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Lewis Robert "Lew" Ranger
4-9-1924 to 9-5-2009.


A Model of Lew's Mustang CV-W "Anita"

- By Arthur Pardey.

While enroute to the Middle East on the troopship `Alcantara' in October 1944, I met up with `Lew' - as he was universally known.  My attention was drawn to him, as he was a damn good-looking young pilot and was very popular with the contingent of service girls on the ship.

Our paths separated in Egypt, until we met again at Cervia in Northern Italy.  Lew had reached 3 Squadron RAAF shortly before me. 'Three' was part of 239 Wing supporting the New Zealand 2nd Division which was part of Alexander's 8th Army.

Lew was a good pilot involved in ground-support work, having flown 57 sorties covering 94 operational hours, when war on the Italian front ceased on May 8th 1945.

The early loss of his father was a dominant factor in Lew's life.  He was a born salesman, no doubt developed from his juvenile days of selling watermelons and kindling wood to assist in supporting his family.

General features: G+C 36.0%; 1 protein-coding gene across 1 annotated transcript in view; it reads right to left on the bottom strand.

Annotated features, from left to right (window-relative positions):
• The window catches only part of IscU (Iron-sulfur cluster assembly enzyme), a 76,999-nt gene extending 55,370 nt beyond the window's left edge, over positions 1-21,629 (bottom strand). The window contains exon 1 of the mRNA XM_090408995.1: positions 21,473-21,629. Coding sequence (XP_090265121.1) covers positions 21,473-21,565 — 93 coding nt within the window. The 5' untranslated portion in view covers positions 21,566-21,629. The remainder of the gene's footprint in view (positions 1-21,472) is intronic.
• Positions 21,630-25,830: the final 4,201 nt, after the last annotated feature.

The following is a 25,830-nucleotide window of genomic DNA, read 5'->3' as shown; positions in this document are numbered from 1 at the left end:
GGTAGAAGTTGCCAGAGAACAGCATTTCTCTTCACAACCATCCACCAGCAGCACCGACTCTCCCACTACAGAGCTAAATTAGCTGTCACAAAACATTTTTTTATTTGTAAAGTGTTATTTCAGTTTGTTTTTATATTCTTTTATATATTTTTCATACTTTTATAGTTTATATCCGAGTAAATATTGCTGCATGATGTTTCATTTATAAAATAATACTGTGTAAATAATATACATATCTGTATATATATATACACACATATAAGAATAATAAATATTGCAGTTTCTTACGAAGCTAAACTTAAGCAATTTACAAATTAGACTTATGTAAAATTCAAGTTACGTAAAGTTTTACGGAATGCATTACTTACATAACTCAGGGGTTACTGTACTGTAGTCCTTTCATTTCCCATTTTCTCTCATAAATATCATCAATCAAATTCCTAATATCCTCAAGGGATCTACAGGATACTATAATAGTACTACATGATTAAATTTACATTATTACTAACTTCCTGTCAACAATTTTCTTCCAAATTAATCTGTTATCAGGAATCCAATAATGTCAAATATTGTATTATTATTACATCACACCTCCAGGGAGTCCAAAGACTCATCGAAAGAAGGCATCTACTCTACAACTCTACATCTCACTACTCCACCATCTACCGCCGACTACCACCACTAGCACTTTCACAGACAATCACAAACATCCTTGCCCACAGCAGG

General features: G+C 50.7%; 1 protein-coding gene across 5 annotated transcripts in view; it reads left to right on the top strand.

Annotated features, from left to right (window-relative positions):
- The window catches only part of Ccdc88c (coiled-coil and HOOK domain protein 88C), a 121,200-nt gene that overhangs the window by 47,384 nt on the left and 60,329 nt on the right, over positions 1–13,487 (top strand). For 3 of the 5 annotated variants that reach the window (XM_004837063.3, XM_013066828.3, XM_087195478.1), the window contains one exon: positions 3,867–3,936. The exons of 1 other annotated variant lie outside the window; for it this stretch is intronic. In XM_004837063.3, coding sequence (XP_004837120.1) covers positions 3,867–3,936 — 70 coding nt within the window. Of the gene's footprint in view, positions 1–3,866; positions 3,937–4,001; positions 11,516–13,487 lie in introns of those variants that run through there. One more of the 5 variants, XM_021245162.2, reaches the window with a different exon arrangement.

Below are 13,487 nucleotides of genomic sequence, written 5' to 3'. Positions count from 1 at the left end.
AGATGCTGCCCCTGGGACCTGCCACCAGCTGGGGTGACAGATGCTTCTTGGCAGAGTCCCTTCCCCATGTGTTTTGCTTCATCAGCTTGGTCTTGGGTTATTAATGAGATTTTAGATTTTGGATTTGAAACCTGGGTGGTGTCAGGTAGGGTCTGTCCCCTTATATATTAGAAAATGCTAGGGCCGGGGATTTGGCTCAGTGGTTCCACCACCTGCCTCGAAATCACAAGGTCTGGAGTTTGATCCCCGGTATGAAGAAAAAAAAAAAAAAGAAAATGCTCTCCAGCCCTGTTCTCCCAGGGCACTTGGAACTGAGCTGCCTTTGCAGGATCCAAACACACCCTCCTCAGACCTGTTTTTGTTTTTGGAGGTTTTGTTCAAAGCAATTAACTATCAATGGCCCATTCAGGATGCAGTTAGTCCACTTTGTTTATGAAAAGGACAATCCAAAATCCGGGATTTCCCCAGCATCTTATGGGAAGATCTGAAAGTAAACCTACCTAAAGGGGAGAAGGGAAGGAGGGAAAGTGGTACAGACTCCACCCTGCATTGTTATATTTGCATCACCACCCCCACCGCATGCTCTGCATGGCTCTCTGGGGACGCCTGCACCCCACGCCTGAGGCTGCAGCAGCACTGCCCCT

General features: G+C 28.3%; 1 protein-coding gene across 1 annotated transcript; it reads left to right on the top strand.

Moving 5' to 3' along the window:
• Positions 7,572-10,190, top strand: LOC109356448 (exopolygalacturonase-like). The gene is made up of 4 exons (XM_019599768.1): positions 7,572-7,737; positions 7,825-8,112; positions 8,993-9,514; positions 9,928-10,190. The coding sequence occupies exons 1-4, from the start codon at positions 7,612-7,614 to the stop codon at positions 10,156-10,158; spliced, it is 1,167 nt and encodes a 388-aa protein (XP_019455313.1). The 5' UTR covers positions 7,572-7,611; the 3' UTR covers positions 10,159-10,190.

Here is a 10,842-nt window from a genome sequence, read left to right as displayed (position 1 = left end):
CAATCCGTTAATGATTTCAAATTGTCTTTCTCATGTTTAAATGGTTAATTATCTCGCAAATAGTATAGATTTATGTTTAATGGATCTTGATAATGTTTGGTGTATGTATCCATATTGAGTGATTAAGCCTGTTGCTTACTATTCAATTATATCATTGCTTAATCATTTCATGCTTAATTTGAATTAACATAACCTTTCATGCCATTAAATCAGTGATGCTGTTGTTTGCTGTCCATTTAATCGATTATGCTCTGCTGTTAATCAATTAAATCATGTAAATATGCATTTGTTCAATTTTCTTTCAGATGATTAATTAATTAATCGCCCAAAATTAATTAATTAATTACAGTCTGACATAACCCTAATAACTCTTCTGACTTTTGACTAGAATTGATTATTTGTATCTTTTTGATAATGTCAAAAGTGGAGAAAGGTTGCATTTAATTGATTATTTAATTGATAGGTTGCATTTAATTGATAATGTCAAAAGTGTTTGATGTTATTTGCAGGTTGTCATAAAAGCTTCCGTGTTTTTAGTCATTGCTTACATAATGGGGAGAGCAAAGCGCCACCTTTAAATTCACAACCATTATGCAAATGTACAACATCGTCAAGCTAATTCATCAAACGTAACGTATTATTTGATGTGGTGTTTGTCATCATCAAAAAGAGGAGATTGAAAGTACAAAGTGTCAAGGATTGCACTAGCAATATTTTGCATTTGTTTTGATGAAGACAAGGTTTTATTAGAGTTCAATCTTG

Like all of us, Lew was a complex character.  He was strong-willed, forthright, fearless and "as straight as a gunbarrel".  Let's say that he was positive and assertive in all his activities, especially in respect to 3 Squadron RAAF Association.  In the Association's early years in Victoria, and with total support at Reunions, ANZAC Day marches and pilgrimages to Richmond, I cannot recall anyone, other than Lew, reciting 'The Ode' on these occasions.

Lew was a 'singles' man.  He was a self-made person, a true believer in all things Liberal and abhorred pressure groups such as Unions.  He established and developed an importing business largely based on his selling acumen.

Always loyal to those about him, he was firm in his convictions as exemplified in his friendship with Meg and Fred McKay and his interest in the development of St Phillips College in Alice Springs.

His ability to get on with other people resulted in him becoming President of Asquith Golf Club during which time a new Clubhouse was built.

Lew was a compassionate man.  At an early age he became a junior legatee and subsequently joined the Masonic Lodge, and Legacy in 1971.  He was well known by virtue of his regular visits to war widows in the Hornsby District and he lived by the precept of being the best and doing his best at all times - of sharing joys and pleasures with his friends and making Vera, Anita, Sue and his Grandchildren his first priority.

Farewell cobber - 'You're up there with the best of them'.


Lew (kneeling) travelling in Italy at the end of the war (Alan Clark Collection)

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